Disruptive Technologies: Self-reflexivity & Black & White Aesthetics

As I’ve been experimenting with colour vs black and white recently, it made me consider self-reflexivity in the filmaking process. Not that my project exclusively relates to this subject matter though it did get me thinking about the aesthetics of black and white and colour in film in more depth.

A reflexive film is a film that makes the audience aware of the filmaking process.Reflexivity is defined by such devices as looking into the camera, taking advantage of two-dimensionality of the screen, or simply making a film about making a film. In other words: A reflexive film is a film with self-awareness.


Here, five motion tween sequences in black and white have been assembled including audio. Initially I was surprised by the multitude of grey gradients creating a softer resolution. The positive spaces are more emphasized in black and white.

A grainier version


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March 2017 Activity Summary

Curation, Failure and Success 


I only have another 10 days to decide what will be exhibited in pictorial form for the MA Visual Arts Summer Show as I head off back to Japan next month. These past few weeks I’ve had a few prints and canvases done but I’m still not satisfied with the results. Printing and framing is a costly business too.

Disruptive Technologies: Sequence 2, Frames 59,60,61 & 62 (digital prints,12’x12) 

Sequence 2, 59,60,61,62Sequence 2 (side view)


Motion Tween Images (clockwise) 

Sequence2, Frame57/Sequence 3, Frame96

Sequence 4, Frame 118 /Sequence 5, Frame 129        

2 Motion Tween Sequences1 Motion Tween Sequences


Presently, I’m in the process of submitting an application for the Sussex Open . An annual exhibition held in The Towner Art Gallery in Eastbourne for local artists to show their work. As applicants are able to submit five entries, I’m considering including drawings as well as rotoscope work. However, while considering what to submit as well as write about myself and practice, I’m trying not to let once bitten twice shy affect me. Read on.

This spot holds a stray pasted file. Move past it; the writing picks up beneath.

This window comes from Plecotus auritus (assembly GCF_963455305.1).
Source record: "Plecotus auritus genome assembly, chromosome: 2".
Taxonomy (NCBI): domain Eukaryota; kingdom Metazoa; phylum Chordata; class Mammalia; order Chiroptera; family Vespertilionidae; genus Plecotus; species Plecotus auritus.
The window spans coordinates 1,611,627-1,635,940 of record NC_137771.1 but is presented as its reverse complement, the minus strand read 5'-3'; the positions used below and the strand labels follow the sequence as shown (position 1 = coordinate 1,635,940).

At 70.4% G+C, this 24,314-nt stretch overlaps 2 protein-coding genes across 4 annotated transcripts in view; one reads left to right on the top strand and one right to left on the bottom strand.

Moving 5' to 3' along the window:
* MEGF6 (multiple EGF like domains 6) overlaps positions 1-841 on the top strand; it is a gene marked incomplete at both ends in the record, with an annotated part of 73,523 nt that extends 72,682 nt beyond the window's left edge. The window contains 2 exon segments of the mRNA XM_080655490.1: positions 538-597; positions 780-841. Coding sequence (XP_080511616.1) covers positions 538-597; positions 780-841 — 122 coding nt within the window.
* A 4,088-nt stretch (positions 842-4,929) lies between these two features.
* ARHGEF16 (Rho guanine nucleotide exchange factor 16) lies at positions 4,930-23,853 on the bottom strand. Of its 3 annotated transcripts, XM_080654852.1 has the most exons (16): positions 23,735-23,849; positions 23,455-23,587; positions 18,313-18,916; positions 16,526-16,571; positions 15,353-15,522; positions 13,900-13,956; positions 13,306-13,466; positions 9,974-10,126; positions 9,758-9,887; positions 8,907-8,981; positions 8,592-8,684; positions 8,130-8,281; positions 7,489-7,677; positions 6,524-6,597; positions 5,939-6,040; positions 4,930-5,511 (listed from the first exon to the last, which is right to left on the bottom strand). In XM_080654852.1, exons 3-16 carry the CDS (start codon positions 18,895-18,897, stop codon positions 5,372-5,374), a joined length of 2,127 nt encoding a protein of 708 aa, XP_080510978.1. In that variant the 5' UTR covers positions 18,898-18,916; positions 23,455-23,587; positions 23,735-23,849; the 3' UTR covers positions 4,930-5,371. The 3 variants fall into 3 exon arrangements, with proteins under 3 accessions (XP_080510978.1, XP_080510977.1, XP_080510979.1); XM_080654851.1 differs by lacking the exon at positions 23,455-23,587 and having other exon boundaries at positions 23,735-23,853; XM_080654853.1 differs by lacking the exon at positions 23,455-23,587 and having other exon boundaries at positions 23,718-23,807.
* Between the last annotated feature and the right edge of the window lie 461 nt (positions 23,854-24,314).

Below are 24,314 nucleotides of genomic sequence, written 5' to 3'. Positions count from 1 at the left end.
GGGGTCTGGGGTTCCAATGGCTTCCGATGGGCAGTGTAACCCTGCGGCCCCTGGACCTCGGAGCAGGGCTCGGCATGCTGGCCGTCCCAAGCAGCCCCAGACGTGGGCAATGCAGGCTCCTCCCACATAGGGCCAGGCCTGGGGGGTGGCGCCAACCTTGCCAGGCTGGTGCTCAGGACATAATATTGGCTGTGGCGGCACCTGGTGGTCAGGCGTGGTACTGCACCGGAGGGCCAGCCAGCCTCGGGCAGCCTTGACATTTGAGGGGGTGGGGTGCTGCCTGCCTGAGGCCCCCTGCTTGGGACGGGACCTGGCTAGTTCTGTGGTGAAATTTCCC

Dear Applicant,

 Thank you for taking the time to prepare your submission,

 We are sorry to inform you that you have not been selected to take part in our exhibition. While your application and credentials were very strong, we had a number of outstanding submissions and regret that we could only showcase some of them.

 Once again, thank you for the interest you have shown in The Expanded City, We wish you the best of luck with your projects,

 Yours Sincerely,

 The Expanded City Curatorial Team

I suppose where I feel more disappointment with this rejection is that part (not all) of the submitted work is my current project. Just move on!


Last year my daughter entered the Peace Poster competition 2016-17  (Lions International Peace Poster contest). Amazingly, her poster was school and regional winner. The poster will now be judged along with other UK regional winners. Fingers crossed!

Peace Poster (2016)


And finally, The Guardian are considering publishing a short article of mine about a Japanese/British improvised recipe, tempura udon. This is a seriously scrummy dish! To be continued.

Tempura Udon British Style (2017)



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A Certain Kind of Light, Towner Art Gallery, Eastbourne

In need of some artistic inspiration so went along to the A Certain Kind of Light exhibition at the Towner Gallery in Eastbourne yesterday. On view was a very eclectic mix of work which all involve lighting effects of some kind from various artists. Below is the blurb for the show and I’ve picked out a few pieces of work that I was particularly engaged in.

A Certain Kind of Light explores how artists have responded to light, its materiality, transience and effect.  The exhibition brings together artworks that reflect the relationship between light and a wide range of themes from brightness, colour and perception to transformation, energy and the passage of time. Encompassing paintings, sculpture, video, photography, drawing and immersive installations, it features artworks created from the 1960s to the present day by almost thirty leading artists including David Batchelor, Ceal Floyer, Raphael Hefti, Runa Islam, Anish Kapoor, L S Lowry, Katie Paterson, Peter Sedgley, Rachel Whiteread and Cerith Wyn Evans.